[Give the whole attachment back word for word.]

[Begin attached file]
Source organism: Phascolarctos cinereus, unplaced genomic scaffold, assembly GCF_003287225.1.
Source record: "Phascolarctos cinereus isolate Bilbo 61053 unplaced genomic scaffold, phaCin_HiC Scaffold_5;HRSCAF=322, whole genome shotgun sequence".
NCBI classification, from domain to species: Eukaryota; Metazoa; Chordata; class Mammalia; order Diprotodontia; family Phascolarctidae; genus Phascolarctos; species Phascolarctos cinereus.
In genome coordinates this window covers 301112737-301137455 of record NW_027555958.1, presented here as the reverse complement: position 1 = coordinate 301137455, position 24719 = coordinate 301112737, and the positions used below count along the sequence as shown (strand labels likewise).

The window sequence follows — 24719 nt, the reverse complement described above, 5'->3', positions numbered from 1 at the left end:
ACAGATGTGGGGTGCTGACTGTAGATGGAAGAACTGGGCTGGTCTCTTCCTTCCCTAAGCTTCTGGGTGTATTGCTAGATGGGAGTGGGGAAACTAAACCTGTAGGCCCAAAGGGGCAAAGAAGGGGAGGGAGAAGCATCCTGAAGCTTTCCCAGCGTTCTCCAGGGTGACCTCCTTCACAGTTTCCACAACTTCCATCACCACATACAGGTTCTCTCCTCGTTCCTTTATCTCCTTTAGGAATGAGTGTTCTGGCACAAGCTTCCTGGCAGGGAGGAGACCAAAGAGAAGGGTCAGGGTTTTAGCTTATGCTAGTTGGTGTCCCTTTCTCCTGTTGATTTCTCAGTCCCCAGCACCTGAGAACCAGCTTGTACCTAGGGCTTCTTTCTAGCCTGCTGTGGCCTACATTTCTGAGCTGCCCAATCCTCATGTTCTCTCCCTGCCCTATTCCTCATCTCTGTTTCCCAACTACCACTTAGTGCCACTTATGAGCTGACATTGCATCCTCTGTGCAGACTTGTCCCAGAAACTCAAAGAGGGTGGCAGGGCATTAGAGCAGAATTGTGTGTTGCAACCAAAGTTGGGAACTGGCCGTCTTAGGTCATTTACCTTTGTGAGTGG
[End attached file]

Source organism: Phascolarctos cinereus, unplaced genomic scaffold, assembly GCF_003287225.1.
Source record: "Phascolarctos cinereus isolate Bilbo 61053 unplaced genomic scaffold, phaCin_HiC Scaffold_5;HRSCAF=322, whole genome shotgun sequence".
NCBI classification, from domain to species: Eukaryota; Metazoa; Chordata; class Mammalia; order Diprotodontia; family Phascolarctidae; genus Phascolarctos; species Phascolarctos cinereus.
In genome coordinates this window covers 301112737-301137455 of record NW_027555958.1, presented here as the reverse complement: position 1 = coordinate 301137455, position 24719 = coordinate 301112737, and the positions used below count along the sequence as shown (strand labels likewise).

The window sequence follows — 24719 nt, the reverse complement described above, 5'->3', positions numbered from 1 at the left end:
ACAGATGTGGGGTGCTGACTGTAGATGGAAGAACTGGGCTGGTCTCTTCCTTCCCTAAGCTTCTGGGTGTATTGCTAGATGGGAGTGGGGAAACTAAACCTGTAGGCCCAAAGGGGCAAAGAAGGGGAGGGAGAAGCATCCTGAAGCTTTCCCAGCGTTCTCCAGGGTGACCTCCTTCACAGTTTCCACAACTTCCATCACCACATACAGGTTCTCTCCTCGTTCCTTTATCTCCTTTAGGAATGAGTGTTCTGGCACAAGCTTCCTGGCAGGGAGGAGACCAAAGAGAAGGGTCAGGGTTTTAGCTTATGCTAGTTGGTGTCCCTTTCTCCTGTTGATTTCTCAGTCCCCAGCACCTGAGAACCAGCTTGTACCTAGGGCTTCTTTCTAGCCTGCTGTGGCCTACATTTCTGAGCTGCCCAATCCTCATGTTCTCTCCCTGCCCTATTCCTCATCTCTGTTTCCCAACTACCACTTAGTGCCACTTATGAGCTGACATTGCATCCTCTGTGCAGACTTGTCCCAGAAACTCAAAGAGGGTGGCAGGGCATTAGAGCAGAATTGTGTGTTGCAACCAAAGTTGGGAACTGGCCGTCTTAGGTCATTTACCTTTGTGAGTGG